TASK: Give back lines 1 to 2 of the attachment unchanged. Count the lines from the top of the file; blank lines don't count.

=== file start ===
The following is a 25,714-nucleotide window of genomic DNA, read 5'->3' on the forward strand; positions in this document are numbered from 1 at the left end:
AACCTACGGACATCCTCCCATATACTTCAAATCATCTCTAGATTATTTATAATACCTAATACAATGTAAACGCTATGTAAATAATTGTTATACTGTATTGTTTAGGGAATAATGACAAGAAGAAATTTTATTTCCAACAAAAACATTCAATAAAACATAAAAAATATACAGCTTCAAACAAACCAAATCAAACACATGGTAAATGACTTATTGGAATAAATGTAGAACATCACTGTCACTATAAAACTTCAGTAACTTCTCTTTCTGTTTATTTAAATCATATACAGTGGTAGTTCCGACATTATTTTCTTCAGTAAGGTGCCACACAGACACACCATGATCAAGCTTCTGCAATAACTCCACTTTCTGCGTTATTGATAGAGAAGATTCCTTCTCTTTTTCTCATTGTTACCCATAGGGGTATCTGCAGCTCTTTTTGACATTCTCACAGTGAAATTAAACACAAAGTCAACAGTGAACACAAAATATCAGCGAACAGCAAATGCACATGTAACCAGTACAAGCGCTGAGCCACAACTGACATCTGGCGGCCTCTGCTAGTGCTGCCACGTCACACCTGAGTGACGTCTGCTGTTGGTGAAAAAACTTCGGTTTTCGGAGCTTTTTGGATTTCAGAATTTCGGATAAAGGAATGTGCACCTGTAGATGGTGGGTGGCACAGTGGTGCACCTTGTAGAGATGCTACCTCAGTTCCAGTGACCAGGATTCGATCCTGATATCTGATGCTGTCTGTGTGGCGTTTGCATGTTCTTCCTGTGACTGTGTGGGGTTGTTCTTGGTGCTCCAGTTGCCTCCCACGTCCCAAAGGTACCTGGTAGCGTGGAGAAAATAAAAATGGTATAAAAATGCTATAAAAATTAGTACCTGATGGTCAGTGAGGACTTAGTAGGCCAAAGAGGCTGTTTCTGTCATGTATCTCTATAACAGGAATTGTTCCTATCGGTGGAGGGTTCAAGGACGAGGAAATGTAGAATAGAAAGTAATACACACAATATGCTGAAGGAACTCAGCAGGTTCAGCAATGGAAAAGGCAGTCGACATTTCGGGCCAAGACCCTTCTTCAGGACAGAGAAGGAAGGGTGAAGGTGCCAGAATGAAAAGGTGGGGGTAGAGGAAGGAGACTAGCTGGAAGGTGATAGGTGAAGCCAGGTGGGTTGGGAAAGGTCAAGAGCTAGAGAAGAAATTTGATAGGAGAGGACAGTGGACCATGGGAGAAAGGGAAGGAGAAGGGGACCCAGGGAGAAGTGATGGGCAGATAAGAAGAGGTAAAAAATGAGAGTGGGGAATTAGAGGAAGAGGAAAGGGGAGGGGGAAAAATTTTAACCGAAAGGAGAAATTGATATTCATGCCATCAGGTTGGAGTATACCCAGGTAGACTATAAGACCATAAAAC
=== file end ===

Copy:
The following is a 25,714-nucleotide window of genomic DNA, read 5'->3' on the forward strand; positions in this document are numbered from 1 at the left end:
AACCTACGGACATCCTCCCATATACTTCAAATCATCTCTAGATTATTTATAATACCTAATACAATGTAAACGCTATGTAAATAATTGTTATACTGTATTGTTTAGGGAATAATGACAAGAAGAAATTTTATTTCCAACAAAAACATTCAATAAAACATAAAAAATATACAGCTTCAAACAAACCAAATCAAACACATGGTAAATGACTTATTGGAATAAATGTAGAACATCACTGTCACTATAAAACTTCAGTAACTTCTCTTTCTGTTTATTTAAATCATATACAGTGGTAGTTCCGACATTATTTTCTTCAGTAAGGTGCCACACAGACACACCATGATCAAGCTTCTGCAATAACTCCACTTTCTGCGTTATTGATAGAGAAGATTCCTTCTCTTTTTCTCATTGTTACCCATAGGGGTATCTGCAGCTCTTTTTGACATTCTCACAGTGAAATTAAACACAAAGTCAACAGTGAACACAAAATATCAGCGAACAGCAAATGCACATGTAACCAGTACAAGCGCTGAGCCACAACTGACATCTGGCGGCCTCTGCTAGTGCTGCCACGTCACACCTGAGTGACGTCTGCTGTTGGTGAAAAAACTTCGGTTTTCGGAGCTTTTTGGATTTCAGAATTTCGGATAAAGGAATGTGCACCTGTAGATGGTGGGTGGCACAGTGGTGCACCTTGTAGAGATGCTACCTCAGTTCCAGTGACCAGGATTCGATCCTGATATCTGATGCTGTCTGTGTGGCGTTTGCATGTTCTTCCTGTGACTGTGTGGGGTTGTTCTTGGTGCTCCAGTTGCCTCCCACGTCCCAAAGGTACCTGGTAGCGTGGAGAAAATAAAAATGGTATAAAAATGCTATAAAAATTAGTACCTGATGGTCAGTGAGGACTTAGTAGGCCAAAGAGGCTGTTTCTGTCATGTATCTCTATAACAGGAATTGTTCCTATCGGTGGAGGGTTCAAGGACGAGGAAATGTAGAATAGAAAGTAATACACACAATATGCTGAAGGAACTCAGCAGGTTCAGCAATGGAAAAGGCAGTCGACATTTCGGGCCAAGACCCTTCTTCAGGACAGAGAAGGAAGGGTGAAGGTGCCAGAATGAAAAGGTGGGGGTAGAGGAAGGAGACTAGCTGGAAGGTGATAGGTGAAGCCAGGTGGGTTGGGAAAGGTCAAGAGCTAGAGAAGAAATTTGATAGGAGAGGACAGTGGACCATGGGAGAAAGGGAAGGAGAAGGGGACCCAGGGAGAAGTGATGGGCAGATAAGAAGAGGTAAAAAATGAGAGTGGGGAATTAGAGGAAGAGGAAAGGGGAGGGGGAAAAATTTTAACCGAAAGGAGAAATTGATATTCATGCCATCAGGTTGGAGTATACCCAGGTAGACTATAAGACCATAAAAC